The Toxicology Mentoring and Skills Development Training program hosts inaugural weekend

“Going forward, by 2050 we’re going to have to double food production to feed the population – a tremendous responsibility. The biggest threat in my mind to that grand challenge is contamination to our water and our soil from various chemicals and toxins,” said Dr. Patrick Halbur.  “We need people focused on that area to prevent and solve that problem, and so there are tremendous opportunities in Toxicology.

“We live in a world with infectious diseases and that’s always a big threat, but we almost always figure out ways to eradicate them or develop a new vaccine to solve those diseases. But the grand challenges I think are in Toxicology.”

From January 14-15, the Toxicology Mentoring and Skills Development Training Program (ToxMSDT) hosted its inaugural weekend at Iowa State University. The program was sponsored by the National Institutes of Health (NIH), Iowa State University, Tuskegee University, The Ohio State University, the Leadership and Mentoring Institute (AABHE), and the Interdepartmental Toxicology group (Tox).

Just briefly, Toxicology is the science of characterizing the effects of poisons (toxicants) on living organisms. The ToxMSDT program itself entails pairing up mentors in the field of Toxicology from both the public and private sectors with students from Iowa State and Tuskegee Universities.  Mentors and mentees established contact prior to the weekend before meeting in person at the inaugural weekend.  The weekend consisted of full slate of talks and workshops including:

  • Welcomes by Lisa Nola (ISU College of Veterinary Medicine), Patrick Halbur (Chair, Veterinary Diagnostic and Production Animal Medicine), Richard J. Martin (Chair, Interdepartmental Toxicology), and Wilson Rumbeiha (ToxMSDT Program PI);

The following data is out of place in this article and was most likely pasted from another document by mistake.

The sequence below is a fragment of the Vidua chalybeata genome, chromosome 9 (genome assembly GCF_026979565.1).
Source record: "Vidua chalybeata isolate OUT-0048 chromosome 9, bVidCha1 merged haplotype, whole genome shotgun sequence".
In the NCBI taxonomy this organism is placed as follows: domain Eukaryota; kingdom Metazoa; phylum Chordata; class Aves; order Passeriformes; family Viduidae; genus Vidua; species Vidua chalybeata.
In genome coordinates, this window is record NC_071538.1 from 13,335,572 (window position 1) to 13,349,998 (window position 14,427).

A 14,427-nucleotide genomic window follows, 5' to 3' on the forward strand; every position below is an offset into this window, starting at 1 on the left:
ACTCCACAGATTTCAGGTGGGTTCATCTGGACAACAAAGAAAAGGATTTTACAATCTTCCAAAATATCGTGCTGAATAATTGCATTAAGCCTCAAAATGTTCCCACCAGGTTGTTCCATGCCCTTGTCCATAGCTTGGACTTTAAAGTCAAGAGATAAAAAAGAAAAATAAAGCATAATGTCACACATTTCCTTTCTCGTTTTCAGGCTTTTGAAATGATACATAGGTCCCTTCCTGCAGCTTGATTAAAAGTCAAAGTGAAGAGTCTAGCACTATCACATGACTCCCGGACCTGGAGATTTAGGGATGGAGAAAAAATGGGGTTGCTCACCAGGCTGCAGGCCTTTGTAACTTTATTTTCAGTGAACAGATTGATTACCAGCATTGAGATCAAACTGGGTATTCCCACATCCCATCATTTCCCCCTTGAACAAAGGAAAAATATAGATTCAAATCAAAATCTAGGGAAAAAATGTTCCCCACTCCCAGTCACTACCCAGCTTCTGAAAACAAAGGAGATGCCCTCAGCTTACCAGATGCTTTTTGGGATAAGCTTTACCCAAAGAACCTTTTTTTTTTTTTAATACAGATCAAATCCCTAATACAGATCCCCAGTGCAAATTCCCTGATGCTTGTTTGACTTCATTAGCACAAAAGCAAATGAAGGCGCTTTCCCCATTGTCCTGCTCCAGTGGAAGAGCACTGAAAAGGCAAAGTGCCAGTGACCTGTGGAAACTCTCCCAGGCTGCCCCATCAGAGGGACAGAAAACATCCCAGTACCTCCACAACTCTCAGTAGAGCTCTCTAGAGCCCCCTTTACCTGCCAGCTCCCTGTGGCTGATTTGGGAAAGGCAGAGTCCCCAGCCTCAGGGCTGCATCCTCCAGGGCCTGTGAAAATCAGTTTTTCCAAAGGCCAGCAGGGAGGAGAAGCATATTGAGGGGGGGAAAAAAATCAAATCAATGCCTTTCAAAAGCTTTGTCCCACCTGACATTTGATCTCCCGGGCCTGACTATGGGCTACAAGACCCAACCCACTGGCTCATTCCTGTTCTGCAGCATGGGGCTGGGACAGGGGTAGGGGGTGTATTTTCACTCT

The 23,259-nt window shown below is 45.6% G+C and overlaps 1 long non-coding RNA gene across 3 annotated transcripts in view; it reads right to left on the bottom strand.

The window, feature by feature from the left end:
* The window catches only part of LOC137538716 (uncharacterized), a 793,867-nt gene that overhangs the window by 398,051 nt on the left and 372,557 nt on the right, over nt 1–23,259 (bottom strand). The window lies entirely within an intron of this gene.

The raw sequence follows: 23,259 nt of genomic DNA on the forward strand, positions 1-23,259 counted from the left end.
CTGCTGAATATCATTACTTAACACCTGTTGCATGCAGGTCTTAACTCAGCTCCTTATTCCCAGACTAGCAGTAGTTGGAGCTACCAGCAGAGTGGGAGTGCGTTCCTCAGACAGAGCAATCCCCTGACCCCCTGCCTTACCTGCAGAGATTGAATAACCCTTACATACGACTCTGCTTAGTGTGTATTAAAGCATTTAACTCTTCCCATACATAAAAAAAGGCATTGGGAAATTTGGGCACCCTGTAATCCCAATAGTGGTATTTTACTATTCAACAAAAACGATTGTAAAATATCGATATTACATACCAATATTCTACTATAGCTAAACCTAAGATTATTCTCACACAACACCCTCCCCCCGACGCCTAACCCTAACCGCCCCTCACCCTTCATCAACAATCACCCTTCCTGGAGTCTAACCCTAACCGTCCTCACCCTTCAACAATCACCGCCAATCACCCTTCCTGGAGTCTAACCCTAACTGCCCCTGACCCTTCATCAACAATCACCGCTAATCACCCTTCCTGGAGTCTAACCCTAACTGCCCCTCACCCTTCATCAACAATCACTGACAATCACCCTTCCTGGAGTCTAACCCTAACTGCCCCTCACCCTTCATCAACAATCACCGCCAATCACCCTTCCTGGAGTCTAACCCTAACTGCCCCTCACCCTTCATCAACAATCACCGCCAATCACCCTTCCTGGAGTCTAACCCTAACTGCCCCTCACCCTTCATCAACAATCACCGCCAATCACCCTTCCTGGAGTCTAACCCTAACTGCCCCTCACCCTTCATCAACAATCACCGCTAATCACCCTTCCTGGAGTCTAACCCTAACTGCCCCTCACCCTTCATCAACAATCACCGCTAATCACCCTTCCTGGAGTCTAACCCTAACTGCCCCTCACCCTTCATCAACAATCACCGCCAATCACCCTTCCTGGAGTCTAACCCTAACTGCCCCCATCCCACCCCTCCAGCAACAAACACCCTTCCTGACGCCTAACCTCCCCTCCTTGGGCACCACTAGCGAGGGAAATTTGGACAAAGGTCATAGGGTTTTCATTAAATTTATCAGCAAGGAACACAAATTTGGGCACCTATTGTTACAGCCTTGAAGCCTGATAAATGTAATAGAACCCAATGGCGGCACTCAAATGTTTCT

• A keynote presentation: Career Choices for Toxicologists by mentor Robert Casillas, Ph.D., Vice President, Strategic Global Health Security, MRI Global and the Hispanic Organization of Toxicologists (HOT);
  • A training titled Developing a Mentoring Relationship that Works by Barbara Johnson, Ph.D., Director of the Leadership and Mentoring Institute, affiliated with the American Association of the Blacks in Higher Education;
  • A student poster competition and;
  • A Bioethics Talk titled What is Done in the Dark? By Deloris Alexander, Ph.D. of Tuskegee University.

Toxicologists are the guardians for human, animal and environmental health,” said Dr. Wilson Rumbeiha, Professor of Toxicology at Iowa State University and Coordinator of the ToxMSDT program. The goal of the ToxMSDT program is to support educational activities that complement and/or enhance the training of a diverse workforce to meet the nation’s biomedical, behavioral and clinical research needs.  While Toxicology is an essential component of the nation’s biomedical research enterprise, there is a lack of under-represented minorities in the field where there coincidentally is a shortage of scientists in general – especially Doctors of Veterinary Medicine/Doctors of Philosophy (DVM/Ph.D.).